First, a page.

Knowing the ins and outs of cyber operations matters because one of the hardest things to determine in cyberspace is an attacker’s intent. Some scholars have called this the ‘cyber-security dilemma’, whereby defensive actions in cyberspace by a defender can be perceived as offensive by an attacker, leading it in turn to take defensive action the original defender views as aggressive.35 This can lead to a destabilising and escalatory cycle. Having adversarial operators explain the logic and intent behind previous intrusions can establish patterns of behaviour that can be used to interpret future cyber operations. Over time this can reduce misperceptions, much like military exchanges can increase the odds that operational manoeuvres will not be misinterpreted. The United States could try this approach with China, given the marked improvement in the cyber relationship between the two countries in the last two years.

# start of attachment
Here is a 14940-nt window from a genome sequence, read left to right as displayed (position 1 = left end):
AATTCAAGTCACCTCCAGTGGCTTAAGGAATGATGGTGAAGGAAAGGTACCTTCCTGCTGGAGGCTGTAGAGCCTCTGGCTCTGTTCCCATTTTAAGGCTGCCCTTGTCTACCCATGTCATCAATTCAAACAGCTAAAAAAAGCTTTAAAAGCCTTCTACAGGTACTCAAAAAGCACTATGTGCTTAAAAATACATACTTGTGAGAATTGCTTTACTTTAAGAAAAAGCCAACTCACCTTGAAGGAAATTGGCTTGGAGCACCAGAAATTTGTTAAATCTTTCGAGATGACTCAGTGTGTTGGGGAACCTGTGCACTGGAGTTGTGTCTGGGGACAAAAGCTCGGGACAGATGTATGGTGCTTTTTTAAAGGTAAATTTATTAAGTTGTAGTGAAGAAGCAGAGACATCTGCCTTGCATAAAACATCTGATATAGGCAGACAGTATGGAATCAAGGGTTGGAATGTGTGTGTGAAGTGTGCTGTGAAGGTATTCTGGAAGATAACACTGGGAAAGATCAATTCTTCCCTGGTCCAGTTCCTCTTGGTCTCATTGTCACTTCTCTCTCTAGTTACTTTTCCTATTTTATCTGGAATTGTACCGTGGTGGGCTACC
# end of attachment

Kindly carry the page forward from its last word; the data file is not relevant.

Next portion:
The United States and its close allies could also increase the transparency of their military doctrine and cyber capabilities. For example, the United States, United Kingdom and Australia have all publicly declared that they are using cyber weapons to combat the Islamic State (also known as ISIS or ISIL). Others, such as Canada, are beginning to integrate and explicitly authorise their armed forces to build military cyber capabilities.36 By sharing their experiences, the United States and its allies can demonstrate to Russia, China and others what infrastructure and materiel they are allowed to target, the legal review processes involved and the chain of command for decision-making. Providing transparency into the decision-making process – and not the cyber weapons themselves – makes US actions more predictable and reduces the risk of misinterpretation without revealing exploits and toolsets.